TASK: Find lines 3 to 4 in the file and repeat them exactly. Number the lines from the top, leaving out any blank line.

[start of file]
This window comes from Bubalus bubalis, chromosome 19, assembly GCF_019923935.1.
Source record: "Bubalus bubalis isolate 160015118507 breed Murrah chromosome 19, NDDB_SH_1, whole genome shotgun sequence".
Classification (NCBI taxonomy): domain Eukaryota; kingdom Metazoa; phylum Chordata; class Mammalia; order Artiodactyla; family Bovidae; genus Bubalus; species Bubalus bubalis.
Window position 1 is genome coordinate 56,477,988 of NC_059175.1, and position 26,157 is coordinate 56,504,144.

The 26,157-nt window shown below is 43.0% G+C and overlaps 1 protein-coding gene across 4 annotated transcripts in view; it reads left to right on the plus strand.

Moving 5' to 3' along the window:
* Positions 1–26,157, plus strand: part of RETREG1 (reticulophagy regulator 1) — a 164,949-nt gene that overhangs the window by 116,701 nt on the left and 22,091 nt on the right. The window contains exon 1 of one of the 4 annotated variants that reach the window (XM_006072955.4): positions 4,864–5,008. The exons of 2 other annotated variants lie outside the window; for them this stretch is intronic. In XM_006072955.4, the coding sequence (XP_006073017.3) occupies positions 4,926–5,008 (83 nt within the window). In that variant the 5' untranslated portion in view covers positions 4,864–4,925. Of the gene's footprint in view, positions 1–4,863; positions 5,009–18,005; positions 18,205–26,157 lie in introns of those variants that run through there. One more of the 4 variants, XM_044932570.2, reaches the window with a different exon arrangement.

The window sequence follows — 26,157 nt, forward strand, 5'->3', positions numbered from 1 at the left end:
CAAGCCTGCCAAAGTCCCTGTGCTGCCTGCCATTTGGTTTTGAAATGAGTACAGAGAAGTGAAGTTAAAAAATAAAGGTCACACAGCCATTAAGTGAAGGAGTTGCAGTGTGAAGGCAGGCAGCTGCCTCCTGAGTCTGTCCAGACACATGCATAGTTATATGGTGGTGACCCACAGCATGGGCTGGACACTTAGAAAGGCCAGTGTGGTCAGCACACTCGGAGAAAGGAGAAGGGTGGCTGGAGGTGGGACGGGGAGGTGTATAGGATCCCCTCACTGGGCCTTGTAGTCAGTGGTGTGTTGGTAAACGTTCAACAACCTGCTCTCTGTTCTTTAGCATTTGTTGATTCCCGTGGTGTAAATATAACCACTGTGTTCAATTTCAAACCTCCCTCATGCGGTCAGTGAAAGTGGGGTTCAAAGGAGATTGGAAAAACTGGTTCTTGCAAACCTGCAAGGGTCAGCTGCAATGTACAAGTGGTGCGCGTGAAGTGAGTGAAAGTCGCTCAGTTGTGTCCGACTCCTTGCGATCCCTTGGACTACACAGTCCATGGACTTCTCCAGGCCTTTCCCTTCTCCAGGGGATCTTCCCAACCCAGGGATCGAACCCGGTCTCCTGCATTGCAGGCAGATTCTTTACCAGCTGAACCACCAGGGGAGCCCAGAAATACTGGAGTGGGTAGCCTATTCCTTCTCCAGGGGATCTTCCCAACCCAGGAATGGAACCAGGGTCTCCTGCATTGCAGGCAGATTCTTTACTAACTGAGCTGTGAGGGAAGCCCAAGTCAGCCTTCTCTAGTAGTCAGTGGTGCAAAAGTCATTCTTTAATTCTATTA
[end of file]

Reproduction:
Classification (NCBI taxonomy): domain Eukaryota; kingdom Metazoa; phylum Chordata; class Mammalia; order Artiodactyla; family Bovidae; genus Bubalus; species Bubalus bubalis.
Window position 1 is genome coordinate 56,477,988 of NC_059175.1, and position 26,157 is coordinate 56,504,144.